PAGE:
<img src="https://d5nxst8fruw4z.cloudfront.net/atrk.gif?account=iA1Pi1a8Dy00ym" style="display:none" height="1" width="1" alt="" />
Skip Navigation

Crystalline Carbon

Explores the three forms of pure-carbon compounds.

Atoms Practice
Estimated3 minsto complete
Practice Crystalline Carbon
This indicates how strong in your memory this concept is
Estimated3 minsto complete
Practice Now
Turn In
Allotropes of Carbon

How annoying! Just as you start to write in your notebook, your pencil lead breaks. Actually, pencil “leads” aren’t made of lead at all. They are made of a form of carbon called graphite. How carbon atoms are arranged in graphite explains why it’s suitable for writing—and also why it breaks so easily.

Q: Graphite is one of several forms of carbon. How can a single element exist in different forms?

A: Carbon can exist in different forms because atoms of carbon can combine in different ways.

Carbon isn't the only element that has several different allotropes. The region of the periodic table where carbon is located, the mixed groups, is where elements that form allotropes are found. In this section, we'll examine the different forms of carbon to learn how allotropes work.

What Are the Forms of Carbon?

Graphite is one of three forms of crystalline, or crystal-forming, carbon. Carbon also exists in an amorphous, or “shapeless,” form in substances such as coal and charcoal. Different forms of the same element that occur in nature because of differing crystalline structure are called allotropes. Besides graphite, the other allotropes of crystalline carbon are diamond and fullerenes. All three forms exist as crystals rather than molecules. In a crystal, many atoms are bonded together in a repeating pattern that may contains thousands of atoms. The arrangement of atoms in the crystal differs for each form of carbon and explains why the different forms have different properties. For an entertaining, video-game introduction to the three forms of crystalline carbon, go to this URL: http://www.youtube.com/watch?v=GIHmfBsHsCY.

Q: How do you think the properties of diamond might differ from the properties of graphite?

A: Diamond is clear whereas graphite is black. Diamond is also very hard, so it doesn’t break easily. Graphite, in contrast, is soft and breaks very easily.


Diamond is a form of carbon in which each carbon atom is covalently bonded to four other carbon atoms. This forms a strong, rigid, three-dimensional structure (See Figure below). Diamond is the hardest natural substance, and no other natural substance can scratch it. This property makes diamonds useful for cutting and grinding tools as well as for rings and other jewelry (See Figure below).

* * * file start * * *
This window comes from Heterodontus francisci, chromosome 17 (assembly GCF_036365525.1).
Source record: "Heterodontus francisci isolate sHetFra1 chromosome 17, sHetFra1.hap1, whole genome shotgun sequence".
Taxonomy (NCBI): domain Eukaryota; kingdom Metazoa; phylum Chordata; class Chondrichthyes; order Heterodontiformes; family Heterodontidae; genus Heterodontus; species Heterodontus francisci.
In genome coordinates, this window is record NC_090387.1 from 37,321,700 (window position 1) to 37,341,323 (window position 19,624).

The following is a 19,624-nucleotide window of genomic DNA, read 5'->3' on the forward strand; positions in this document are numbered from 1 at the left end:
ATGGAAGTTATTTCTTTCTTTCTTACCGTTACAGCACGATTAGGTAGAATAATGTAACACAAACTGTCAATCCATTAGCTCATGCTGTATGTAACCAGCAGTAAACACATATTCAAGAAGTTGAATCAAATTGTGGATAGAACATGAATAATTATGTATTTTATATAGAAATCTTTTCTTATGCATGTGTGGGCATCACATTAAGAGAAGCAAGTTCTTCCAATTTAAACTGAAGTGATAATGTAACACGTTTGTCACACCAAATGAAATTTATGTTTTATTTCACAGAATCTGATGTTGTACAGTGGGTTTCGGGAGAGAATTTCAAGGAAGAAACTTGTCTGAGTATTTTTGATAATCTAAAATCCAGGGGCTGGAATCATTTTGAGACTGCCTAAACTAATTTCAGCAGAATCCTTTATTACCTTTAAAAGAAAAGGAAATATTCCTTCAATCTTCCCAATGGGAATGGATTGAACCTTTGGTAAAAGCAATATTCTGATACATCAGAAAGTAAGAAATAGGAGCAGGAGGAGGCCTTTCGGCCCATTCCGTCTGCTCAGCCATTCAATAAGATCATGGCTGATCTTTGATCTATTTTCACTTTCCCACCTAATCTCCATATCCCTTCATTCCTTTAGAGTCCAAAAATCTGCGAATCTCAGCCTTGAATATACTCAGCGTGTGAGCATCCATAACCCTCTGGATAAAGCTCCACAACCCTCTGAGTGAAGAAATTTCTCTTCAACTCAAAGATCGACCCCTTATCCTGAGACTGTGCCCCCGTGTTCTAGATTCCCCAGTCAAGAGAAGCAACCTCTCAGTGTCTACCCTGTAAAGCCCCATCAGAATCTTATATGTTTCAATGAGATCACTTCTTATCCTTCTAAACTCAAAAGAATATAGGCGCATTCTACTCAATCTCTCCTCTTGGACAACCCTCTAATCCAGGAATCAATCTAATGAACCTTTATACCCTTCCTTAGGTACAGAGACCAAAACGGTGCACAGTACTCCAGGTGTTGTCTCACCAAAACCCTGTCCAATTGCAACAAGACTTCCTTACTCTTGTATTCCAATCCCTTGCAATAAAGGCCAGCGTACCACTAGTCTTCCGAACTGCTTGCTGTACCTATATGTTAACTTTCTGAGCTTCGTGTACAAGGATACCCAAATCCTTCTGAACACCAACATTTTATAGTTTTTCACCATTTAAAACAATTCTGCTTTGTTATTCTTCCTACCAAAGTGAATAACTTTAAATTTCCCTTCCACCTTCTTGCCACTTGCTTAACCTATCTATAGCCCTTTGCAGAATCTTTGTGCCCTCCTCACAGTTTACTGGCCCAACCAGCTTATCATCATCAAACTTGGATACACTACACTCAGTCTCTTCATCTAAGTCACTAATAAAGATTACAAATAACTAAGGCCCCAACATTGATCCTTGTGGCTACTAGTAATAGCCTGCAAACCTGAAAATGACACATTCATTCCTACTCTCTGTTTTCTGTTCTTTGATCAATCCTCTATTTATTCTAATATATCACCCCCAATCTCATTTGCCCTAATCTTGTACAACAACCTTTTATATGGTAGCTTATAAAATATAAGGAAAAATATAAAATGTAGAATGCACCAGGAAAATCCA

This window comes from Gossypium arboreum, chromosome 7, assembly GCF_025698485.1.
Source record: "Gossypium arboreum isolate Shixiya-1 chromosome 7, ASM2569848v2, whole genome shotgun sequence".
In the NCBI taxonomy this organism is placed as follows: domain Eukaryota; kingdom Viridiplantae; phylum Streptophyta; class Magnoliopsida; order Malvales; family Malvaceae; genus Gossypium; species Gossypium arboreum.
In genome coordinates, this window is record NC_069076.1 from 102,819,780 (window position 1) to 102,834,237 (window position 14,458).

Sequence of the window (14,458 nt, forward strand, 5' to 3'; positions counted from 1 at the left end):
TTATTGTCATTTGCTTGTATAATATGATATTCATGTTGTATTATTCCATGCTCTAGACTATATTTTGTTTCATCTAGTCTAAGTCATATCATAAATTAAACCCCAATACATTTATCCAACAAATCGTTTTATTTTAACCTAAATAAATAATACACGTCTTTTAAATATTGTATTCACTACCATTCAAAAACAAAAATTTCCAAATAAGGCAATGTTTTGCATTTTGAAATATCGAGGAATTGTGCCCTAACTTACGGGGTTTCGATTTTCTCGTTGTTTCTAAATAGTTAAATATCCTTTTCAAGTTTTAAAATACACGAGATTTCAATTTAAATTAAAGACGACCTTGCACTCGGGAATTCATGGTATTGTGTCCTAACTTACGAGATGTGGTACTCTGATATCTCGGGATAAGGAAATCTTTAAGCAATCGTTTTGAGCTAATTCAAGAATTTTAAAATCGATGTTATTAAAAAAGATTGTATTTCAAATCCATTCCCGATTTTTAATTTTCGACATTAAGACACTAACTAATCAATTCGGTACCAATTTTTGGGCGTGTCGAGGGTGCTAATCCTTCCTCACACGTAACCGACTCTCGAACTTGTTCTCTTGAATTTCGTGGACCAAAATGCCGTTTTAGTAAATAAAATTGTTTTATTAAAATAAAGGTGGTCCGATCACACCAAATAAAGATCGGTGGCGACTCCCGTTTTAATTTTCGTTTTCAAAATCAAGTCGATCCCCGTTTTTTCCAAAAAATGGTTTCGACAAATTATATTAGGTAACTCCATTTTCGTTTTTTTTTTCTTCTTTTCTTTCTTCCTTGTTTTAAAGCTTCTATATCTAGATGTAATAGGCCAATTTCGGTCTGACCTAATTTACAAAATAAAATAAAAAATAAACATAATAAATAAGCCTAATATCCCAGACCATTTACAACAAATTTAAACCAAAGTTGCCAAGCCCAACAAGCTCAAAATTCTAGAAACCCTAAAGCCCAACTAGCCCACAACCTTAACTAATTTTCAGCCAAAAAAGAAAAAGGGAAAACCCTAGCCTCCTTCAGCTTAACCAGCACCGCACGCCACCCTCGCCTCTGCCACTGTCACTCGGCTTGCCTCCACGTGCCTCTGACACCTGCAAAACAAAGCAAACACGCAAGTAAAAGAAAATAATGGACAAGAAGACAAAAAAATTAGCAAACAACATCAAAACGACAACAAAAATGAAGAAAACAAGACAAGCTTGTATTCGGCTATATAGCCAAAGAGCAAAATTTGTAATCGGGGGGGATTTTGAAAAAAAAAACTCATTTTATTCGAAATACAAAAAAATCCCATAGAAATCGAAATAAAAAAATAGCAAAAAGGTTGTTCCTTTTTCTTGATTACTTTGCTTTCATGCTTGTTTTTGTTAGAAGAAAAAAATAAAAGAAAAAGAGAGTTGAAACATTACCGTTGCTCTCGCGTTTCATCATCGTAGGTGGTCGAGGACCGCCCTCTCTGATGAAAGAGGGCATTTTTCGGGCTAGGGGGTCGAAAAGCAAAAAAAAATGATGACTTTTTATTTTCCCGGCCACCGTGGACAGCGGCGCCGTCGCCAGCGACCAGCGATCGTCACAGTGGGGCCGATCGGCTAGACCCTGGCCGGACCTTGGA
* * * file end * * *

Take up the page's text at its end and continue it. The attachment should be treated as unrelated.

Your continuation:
Graphite is a form of crystalline carbon in which each carbon atom is covalently bonded to three other carbon atoms. The carbon atoms are arranged in layers, with strong bonds within each layer but only weak bonds between layers (See Figure below). The weak bonds between layers allow the layers to slide over one another, so graphite is relatively soft and slippery. This makes it useful as a lubricant.

Q: Why do graphite’s properties make it useful for pencil “leads”?

A: Being slippery, graphite slides easily over paper when you write. Being soft, it rubs off on the paper, allowing you to leave marks. Graphite’s softness also allows you to sharpen it easily. (Imagine trying to sharpen a diamond!)


A fullerene (also called a Bucky ball) is a form of carbon in which carbon atoms are arranged in a hollow sphere resembling a soccer ball (see Figure below). Each sphere contains 60 carbon atoms, and each carbon atom is bonded to three others by single covalent bonds. The bonds are relatively weak, so fullerenes can dissolve and form solutions. Fullerenes were first discovered in 1985 and have been found in soot and meteorites. Possible commercial uses of fullerenes are under investigation.

Fullerene Crystal


  • Different forms, or allotropes, of carbon are diamond, graphite, and fullerenes.
  • In diamond, each carbon atom is bonded to four other carbon atoms, forming a rigid structure that makes diamond very hard.
  • In graphite, each carbon atom is bonded to three other carbon atoms, and the atoms forms layers that are only weakly bonded together. This makes graphite soft and slippery.
  • In a fullerene, carbon atoms are bonded to three other atoms in a soccer ball pattern. The bonds are weak, so fullerenes can dissolve and form solutions.


At the following URL, watch the video about forms of crystalline carbon. Then answer the questions below.


  1. What are crystals? What are the crystalline forms of carbon?
  2. Describe the unit cell of a diamond crystal.
  3. Relate pencil marks on paper to the structure of graphite.
  4. In a Bucky ball, what repeating shapes do carbon atoms form?


  1. Describe the bonds between carbon atoms in diamond.
  2. How does the arrangement of atoms in diamond and graphite affect their properties?
  3. What substance is represented by the chemical formula C60?

Notes/Highlights Having trouble? Report an issue.

Color Highlighted Text Notes
Please to create your own Highlights / Notes
Show More

Image Attributions

Explore More

Sign in to explore more, including practice questions and solutions for Crystalline Carbon.
Please wait...
Please wait...